(2) Someone found the cause of the Cambrian explosion. (Again.)

Peters SE & Gaines RR (2012) Formation of the ‘Great Unconformity’ as a trigger for the Cambrian explosion. Nature 484:363-366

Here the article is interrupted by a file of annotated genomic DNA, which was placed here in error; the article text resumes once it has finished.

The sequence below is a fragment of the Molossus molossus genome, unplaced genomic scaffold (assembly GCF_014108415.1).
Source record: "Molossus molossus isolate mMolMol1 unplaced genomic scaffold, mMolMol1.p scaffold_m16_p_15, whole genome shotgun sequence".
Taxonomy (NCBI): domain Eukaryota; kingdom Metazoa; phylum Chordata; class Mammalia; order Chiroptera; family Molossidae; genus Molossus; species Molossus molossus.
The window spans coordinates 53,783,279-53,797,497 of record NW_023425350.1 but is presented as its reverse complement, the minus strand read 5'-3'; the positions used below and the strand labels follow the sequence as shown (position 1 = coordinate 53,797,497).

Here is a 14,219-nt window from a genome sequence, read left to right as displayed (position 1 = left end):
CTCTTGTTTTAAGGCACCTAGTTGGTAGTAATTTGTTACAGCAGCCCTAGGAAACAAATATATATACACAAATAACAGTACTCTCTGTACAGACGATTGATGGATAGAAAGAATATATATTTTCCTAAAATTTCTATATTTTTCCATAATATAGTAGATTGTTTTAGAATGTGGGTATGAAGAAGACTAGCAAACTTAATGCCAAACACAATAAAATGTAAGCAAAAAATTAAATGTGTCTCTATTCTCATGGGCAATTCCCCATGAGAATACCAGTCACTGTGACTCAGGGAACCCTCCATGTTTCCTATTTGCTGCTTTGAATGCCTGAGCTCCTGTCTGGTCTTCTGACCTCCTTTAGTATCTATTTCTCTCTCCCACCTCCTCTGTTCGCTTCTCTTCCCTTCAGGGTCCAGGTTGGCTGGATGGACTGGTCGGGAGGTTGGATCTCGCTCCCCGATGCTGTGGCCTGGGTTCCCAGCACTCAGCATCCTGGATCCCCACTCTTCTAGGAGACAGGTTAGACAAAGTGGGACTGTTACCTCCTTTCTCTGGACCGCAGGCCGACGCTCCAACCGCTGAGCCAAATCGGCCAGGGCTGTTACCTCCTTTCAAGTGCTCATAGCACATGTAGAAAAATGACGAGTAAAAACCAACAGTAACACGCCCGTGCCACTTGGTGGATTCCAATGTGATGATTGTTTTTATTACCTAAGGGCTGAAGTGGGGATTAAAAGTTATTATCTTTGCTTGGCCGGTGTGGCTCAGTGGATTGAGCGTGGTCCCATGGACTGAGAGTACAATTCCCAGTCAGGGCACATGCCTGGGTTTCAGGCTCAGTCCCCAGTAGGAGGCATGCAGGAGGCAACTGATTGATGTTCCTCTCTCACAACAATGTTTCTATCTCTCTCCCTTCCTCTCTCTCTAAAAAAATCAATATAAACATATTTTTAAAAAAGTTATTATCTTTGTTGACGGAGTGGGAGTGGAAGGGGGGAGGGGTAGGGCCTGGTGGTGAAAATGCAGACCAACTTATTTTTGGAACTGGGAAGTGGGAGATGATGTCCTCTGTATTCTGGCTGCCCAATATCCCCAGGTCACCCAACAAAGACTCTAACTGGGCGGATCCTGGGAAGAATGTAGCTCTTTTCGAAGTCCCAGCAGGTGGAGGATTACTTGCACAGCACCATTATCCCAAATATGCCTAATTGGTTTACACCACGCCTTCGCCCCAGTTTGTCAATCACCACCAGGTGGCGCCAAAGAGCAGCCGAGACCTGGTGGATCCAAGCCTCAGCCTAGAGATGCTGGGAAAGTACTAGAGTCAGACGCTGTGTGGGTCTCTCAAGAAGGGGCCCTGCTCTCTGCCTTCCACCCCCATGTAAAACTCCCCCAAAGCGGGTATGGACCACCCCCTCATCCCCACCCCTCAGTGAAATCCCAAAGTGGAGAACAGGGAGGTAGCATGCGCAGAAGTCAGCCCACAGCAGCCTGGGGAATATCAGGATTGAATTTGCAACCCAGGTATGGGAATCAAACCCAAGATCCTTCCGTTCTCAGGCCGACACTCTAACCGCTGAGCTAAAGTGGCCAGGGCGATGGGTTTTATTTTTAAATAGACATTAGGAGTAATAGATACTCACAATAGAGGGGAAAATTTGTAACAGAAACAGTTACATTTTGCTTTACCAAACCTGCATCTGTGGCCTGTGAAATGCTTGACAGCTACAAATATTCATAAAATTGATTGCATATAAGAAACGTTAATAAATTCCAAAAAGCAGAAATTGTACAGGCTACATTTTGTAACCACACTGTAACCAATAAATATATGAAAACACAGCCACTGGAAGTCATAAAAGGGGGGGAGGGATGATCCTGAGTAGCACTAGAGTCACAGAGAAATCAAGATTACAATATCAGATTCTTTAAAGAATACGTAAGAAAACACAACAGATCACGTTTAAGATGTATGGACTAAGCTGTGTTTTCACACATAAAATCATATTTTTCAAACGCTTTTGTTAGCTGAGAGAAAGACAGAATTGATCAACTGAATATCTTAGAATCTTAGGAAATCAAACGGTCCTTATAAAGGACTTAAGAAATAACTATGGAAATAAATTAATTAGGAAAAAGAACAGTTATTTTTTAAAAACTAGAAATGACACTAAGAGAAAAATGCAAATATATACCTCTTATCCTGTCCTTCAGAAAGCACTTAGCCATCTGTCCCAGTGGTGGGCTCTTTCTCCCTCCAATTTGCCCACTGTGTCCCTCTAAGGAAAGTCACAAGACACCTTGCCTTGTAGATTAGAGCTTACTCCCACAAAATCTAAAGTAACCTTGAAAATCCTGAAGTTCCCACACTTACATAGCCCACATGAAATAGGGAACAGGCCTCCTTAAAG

The Cambrian explosion is probably not what you think it is (no, all animal phyla didn’t just suddenly pop into existence fully formed ;)). Nevertheless, the (relatively) quick rise of animals – particularly animals with hard parts – beginning in the Early Cambrian is still odd enough to fascinate generations of palaeontologists, evolutionary biologists and geologists. The list of proposed causes is pretty long by this point (and believe me, I really really would like to go into them once… but, uh. Huge, dauntingly huge topic). Explanations range from denying the need for an explanation through pinning it on oxygen levels, ice ages, developmental genetics, predation, biomineralisation, even the evolution of eyes, and, working from memory, I probably left some more out of that list. Peters and Gaines’ preferred explanation seems to be geological and ecological: they suggest that a combination of lots of erosion/weathering on land, and a subsequent rise in sea levels, led to large new shallow seas that were chock full of dissolved minerals. New habitats to conquer + widely available minerals = an explosion of new animals with mineralised hard parts. This study is a nice two-in-one: it purports to explain not only the Cambrian explosion, but also the conspicuous gap in the geological record that separates Cambrian from Precambrian rocks in many places.